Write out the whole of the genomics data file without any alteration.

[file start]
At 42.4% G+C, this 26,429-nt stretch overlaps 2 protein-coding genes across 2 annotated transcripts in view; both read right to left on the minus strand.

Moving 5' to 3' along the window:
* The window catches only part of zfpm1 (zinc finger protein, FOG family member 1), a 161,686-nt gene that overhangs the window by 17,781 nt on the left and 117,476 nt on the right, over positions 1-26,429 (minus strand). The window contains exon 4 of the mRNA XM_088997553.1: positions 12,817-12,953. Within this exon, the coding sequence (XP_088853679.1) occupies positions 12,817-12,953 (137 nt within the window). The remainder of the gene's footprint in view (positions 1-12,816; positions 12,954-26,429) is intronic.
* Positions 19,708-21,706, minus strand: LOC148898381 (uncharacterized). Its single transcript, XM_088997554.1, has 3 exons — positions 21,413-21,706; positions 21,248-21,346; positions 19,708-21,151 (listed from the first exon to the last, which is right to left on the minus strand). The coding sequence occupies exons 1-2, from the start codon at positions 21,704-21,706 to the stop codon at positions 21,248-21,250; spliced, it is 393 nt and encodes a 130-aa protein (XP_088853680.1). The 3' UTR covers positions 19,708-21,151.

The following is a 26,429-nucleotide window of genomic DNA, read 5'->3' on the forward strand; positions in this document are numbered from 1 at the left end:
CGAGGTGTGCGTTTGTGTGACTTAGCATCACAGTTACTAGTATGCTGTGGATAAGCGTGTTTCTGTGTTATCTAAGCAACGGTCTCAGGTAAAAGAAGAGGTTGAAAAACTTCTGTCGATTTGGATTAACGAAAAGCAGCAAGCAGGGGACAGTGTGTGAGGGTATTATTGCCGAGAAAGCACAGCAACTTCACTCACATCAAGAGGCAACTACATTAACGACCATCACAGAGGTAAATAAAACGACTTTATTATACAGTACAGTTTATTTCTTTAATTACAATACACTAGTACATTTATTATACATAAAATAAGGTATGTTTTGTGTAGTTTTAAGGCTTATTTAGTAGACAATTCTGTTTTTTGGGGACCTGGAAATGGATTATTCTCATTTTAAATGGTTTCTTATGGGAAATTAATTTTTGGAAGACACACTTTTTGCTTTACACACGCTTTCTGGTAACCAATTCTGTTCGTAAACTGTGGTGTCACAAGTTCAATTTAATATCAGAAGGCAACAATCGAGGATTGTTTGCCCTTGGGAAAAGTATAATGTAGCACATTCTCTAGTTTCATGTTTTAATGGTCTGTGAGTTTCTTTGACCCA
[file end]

At 42.4% G+C, this 26,429-nt stretch overlaps 2 protein-coding genes across 2 annotated transcripts in view; both read right to left on the minus strand.

Moving 5' to 3' along the window:
* The window catches only part of zfpm1 (zinc finger protein, FOG family member 1), a 161,686-nt gene that overhangs the window by 17,781 nt on the left and 117,476 nt on the right, over positions 1-26,429 (minus strand). The window contains exon 4 of the mRNA XM_088997553.1: positions 12,817-12,953. Within this exon, the coding sequence (XP_088853679.1) occupies positions 12,817-12,953 (137 nt within the window). The remainder of the gene's footprint in view (positions 1-12,816; positions 12,954-26,429) is intronic.
* Positions 19,708-21,706, minus strand: LOC148898381 (uncharacterized). Its single transcript, XM_088997554.1, has 3 exons — positions 21,413-21,706; positions 21,248-21,346; positions 19,708-21,151 (listed from the first exon to the last, which is right to left on the minus strand). The coding sequence occupies exons 1-2, from the start codon at positions 21,704-21,706 to the stop codon at positions 21,248-21,250; spliced, it is 393 nt and encodes a 130-aa protein (XP_088853680.1). The 3' UTR covers positions 19,708-21,151.

The following is a 26,429-nucleotide window of genomic DNA, read 5'->3' on the forward strand; positions in this document are numbered from 1 at the left end:
CGAGGTGTGCGTTTGTGTGACTTAGCATCACAGTTACTAGTATGCTGTGGATAAGCGTGTTTCTGTGTTATCTAAGCAACGGTCTCAGGTAAAAGAAGAGGTTGAAAAACTTCTGTCGATTTGGATTAACGAAAAGCAGCAAGCAGGGGACAGTGTGTGAGGGTATTATTGCCGAGAAAGCACAGCAACTTCACTCACATCAAGAGGCAACTACATTAACGACCATCACAGAGGTAAATAAAACGACTTTATTATACAGTACAGTTTATTTCTTTAATTACAATACACTAGTACATTTATTATACATAAAATAAGGTATGTTTTGTGTAGTTTTAAGGCTTATTTAGTAGACAATTCTGTTTTTTGGGGACCTGGAAATGGATTATTCTCATTTTAAATGGTTTCTTATGGGAAATTAATTTTTGGAAGACACACTTTTTGCTTTACACACGCTTTCTGGTAACCAATTCTGTTCGTAAACTGTGGTGTCACAAGTTCAATTTAATATCAGAAGGCAACAATCGAGGATTGTTTGCCCTTGGGAAAAGTATAATGTAGCACATTCTCTAGTTTCATGTTTTAATGGTCTGTGAGTTTCTTTGACCCA